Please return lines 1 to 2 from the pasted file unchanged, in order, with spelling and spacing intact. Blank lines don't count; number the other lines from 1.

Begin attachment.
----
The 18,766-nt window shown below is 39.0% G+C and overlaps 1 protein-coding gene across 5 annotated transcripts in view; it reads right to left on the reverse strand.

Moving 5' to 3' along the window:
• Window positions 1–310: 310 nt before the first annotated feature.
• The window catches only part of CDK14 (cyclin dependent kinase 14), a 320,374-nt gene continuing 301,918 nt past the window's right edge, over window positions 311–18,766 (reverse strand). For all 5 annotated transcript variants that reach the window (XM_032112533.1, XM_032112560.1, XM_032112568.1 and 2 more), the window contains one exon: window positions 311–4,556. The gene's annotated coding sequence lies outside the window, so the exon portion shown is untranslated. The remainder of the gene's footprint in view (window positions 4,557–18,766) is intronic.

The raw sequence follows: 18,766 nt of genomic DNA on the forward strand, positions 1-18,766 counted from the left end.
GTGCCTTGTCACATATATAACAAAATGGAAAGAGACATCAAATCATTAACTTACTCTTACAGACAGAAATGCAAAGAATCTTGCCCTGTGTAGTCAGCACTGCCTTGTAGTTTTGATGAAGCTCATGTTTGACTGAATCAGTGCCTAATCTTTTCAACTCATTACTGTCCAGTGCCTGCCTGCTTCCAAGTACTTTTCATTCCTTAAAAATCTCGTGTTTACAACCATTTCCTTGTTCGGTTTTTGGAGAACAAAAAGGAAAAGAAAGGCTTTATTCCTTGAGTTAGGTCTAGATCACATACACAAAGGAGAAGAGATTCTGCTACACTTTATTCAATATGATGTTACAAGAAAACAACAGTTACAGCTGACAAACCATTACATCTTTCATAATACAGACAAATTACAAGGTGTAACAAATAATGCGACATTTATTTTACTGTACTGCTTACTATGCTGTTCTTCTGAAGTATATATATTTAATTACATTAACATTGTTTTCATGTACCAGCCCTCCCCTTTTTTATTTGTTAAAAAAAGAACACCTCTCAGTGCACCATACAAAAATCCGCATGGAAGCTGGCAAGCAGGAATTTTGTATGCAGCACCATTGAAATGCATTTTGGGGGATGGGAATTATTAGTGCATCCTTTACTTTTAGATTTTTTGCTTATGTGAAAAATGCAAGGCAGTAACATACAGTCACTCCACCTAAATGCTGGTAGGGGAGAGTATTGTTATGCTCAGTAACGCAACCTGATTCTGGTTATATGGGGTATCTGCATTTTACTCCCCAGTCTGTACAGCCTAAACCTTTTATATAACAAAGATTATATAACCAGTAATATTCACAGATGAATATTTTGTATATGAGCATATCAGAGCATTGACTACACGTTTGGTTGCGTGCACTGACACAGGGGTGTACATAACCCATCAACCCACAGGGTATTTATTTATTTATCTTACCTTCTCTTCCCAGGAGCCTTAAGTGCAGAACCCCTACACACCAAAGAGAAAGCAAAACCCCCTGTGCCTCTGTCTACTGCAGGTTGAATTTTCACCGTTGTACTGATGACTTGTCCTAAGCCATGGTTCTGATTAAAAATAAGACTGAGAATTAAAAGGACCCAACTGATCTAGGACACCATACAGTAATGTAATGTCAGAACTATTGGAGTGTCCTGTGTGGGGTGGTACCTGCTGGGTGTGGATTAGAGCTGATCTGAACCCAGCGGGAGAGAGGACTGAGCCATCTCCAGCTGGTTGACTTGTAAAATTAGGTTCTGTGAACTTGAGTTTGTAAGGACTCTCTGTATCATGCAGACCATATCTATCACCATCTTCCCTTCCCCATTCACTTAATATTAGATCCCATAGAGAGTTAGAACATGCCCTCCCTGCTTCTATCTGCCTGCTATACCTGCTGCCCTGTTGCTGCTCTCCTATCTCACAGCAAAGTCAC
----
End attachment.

The 18,766-nt window shown below is 39.0% G+C and overlaps 1 protein-coding gene across 5 annotated transcripts in view; it reads right to left on the reverse strand.

Moving 5' to 3' along the window: